INDIANAPOLIS (WISH) – Apple Pay went live on Monday.
Instead of handing over a credit card, customers can swipe an iPhone 6 on specially installed readers at 200,000 retail stores.
The retailer never handles or even sees a credit card number.
Luke Klink is the Lead Security Analyst at Rook Security.
He says the potential for problems in any smartphone pay system is always there.
“I’m sure … there (are people) already starting to see how can they hack into this new payment system.”
Klink says the potential for problems in any smartphone pay system is always there.
“Apple has released the product. It’s our choice to choose to use it as a payment system. Our banks, we rely on them to keep us safe, and to have good fraud monitoring protection.”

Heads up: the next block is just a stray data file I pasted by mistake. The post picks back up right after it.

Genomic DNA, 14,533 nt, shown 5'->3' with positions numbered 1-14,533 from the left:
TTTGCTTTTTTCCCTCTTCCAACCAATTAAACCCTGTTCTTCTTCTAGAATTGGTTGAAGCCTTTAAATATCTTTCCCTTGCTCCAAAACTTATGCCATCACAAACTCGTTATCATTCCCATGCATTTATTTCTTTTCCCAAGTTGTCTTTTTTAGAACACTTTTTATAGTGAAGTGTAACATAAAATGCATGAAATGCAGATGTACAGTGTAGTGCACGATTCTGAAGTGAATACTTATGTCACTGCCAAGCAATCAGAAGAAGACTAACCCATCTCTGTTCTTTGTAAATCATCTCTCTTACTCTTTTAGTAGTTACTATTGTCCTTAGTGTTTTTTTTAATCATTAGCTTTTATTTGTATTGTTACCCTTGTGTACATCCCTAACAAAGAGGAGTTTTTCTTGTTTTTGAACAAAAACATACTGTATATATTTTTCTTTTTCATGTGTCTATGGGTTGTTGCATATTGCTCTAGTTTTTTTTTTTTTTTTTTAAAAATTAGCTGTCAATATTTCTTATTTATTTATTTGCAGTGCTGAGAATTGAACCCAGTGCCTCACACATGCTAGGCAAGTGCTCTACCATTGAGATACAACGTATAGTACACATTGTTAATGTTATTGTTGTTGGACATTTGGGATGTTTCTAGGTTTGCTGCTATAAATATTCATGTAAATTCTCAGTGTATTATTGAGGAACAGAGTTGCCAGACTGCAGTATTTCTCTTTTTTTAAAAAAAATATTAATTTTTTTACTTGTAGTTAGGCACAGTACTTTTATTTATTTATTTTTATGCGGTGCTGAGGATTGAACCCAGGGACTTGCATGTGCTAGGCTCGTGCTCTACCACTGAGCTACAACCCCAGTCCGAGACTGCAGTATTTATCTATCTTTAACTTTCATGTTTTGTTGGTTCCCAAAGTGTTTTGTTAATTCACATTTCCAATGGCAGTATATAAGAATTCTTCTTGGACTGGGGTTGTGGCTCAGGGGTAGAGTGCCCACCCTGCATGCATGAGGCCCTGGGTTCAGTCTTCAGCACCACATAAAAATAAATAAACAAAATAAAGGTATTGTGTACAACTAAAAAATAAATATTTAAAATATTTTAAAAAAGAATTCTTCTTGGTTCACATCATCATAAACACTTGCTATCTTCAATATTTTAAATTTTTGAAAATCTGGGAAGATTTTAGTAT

But Klink says we need to do our part to keep our private information safe too.
“I would tell consumers just be wary of where you’re using those. And check your statements. Check your bills, keep your receipts. Make sure everything looks appropriate.”
Retailers from McDonalds to Macy’s are accepting Apple Pay.
Visa, Master Card and American Express have signed up.
Google actually introduced a similar system a couple of years ago. But it has been slow to catch on. Security fears are said to be the reason.
“The risk is always out there. Somebody, a hacker, malicious intent person, is going to want to get in your phone. They’re going to try everything they can to get into it,” says Klink.
Losing your phone is one fear when it comes to smartphone pay systems. Apple says you need to download the “Find my iPhone” app.
If the device is lost or stolen you can use the app to suspend Apple Pay and put the phone in lost mode.